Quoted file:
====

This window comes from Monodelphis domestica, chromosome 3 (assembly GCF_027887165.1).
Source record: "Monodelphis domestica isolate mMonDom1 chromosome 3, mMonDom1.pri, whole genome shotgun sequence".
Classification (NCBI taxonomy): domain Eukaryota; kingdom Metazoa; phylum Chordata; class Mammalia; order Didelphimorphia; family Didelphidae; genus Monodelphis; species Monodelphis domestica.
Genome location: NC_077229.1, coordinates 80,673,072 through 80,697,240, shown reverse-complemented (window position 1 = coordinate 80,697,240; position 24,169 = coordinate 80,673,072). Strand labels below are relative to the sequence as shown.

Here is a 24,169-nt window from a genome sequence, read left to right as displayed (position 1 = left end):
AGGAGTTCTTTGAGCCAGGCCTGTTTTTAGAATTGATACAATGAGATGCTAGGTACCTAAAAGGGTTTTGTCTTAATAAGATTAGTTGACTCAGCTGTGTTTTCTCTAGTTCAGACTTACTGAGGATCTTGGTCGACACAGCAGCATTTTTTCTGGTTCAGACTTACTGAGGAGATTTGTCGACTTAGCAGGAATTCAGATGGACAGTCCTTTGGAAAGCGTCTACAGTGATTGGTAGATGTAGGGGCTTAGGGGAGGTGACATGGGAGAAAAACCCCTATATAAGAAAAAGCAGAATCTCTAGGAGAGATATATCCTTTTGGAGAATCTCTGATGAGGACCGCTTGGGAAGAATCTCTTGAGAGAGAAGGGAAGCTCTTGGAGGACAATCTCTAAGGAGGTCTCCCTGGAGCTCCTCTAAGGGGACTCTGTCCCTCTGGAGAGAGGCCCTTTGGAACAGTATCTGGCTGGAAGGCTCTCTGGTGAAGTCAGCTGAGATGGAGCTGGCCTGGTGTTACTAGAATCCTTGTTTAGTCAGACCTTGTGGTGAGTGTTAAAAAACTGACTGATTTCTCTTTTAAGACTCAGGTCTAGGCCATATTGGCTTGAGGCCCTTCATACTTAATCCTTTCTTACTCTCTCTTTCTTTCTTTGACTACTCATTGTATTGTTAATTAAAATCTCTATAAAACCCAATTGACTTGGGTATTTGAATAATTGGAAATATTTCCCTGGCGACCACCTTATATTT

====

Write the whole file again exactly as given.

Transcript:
This window comes from Monodelphis domestica, chromosome 3 (assembly GCF_027887165.1).
Source record: "Monodelphis domestica isolate mMonDom1 chromosome 3, mMonDom1.pri, whole genome shotgun sequence".
Classification (NCBI taxonomy): domain Eukaryota; kingdom Metazoa; phylum Chordata; class Mammalia; order Didelphimorphia; family Didelphidae; genus Monodelphis; species Monodelphis domestica.
Genome location: NC_077229.1, coordinates 80,673,072 through 80,697,240, shown reverse-complemented (window position 1 = coordinate 80,697,240; position 24,169 = coordinate 80,673,072). Strand labels below are relative to the sequence as shown.

Here is a 24,169-nt window from a genome sequence, read left to right as displayed (position 1 = left end):
AGGAGTTCTTTGAGCCAGGCCTGTTTTTAGAATTGATACAATGAGATGCTAGGTACCTAAAAGGGTTTTGTCTTAATAAGATTAGTTGACTCAGCTGTGTTTTCTCTAGTTCAGACTTACTGAGGATCTTGGTCGACACAGCAGCATTTTTTCTGGTTCAGACTTACTGAGGAGATTTGTCGACTTAGCAGGAATTCAGATGGACAGTCCTTTGGAAAGCGTCTACAGTGATTGGTAGATGTAGGGGCTTAGGGGAGGTGACATGGGAGAAAAACCCCTATATAAGAAAAAGCAGAATCTCTAGGAGAGATATATCCTTTTGGAGAATCTCTGATGAGGACCGCTTGGGAAGAATCTCTTGAGAGAGAAGGGAAGCTCTTGGAGGACAATCTCTAAGGAGGTCTCCCTGGAGCTCCTCTAAGGGGACTCTGTCCCTCTGGAGAGAGGCCCTTTGGAACAGTATCTGGCTGGAAGGCTCTCTGGTGAAGTCAGCTGAGATGGAGCTGGCCTGGTGTTACTAGAATCCTTGTTTAGTCAGACCTTGTGGTGAGTGTTAAAAAACTGACTGATTTCTCTTTTAAGACTCAGGTCTAGGCCATATTGGCTTGAGGCCCTTCATACTTAATCCTTTCTTACTCTCTCTTTCTTTCTTTGACTACTCATTGTATTGTTAATTAAAATCTCTATAAAACCCAATTGACTTGGGTATTTGAATAATTGGAAATATTTCCCTGGCGACCACCTTATATTT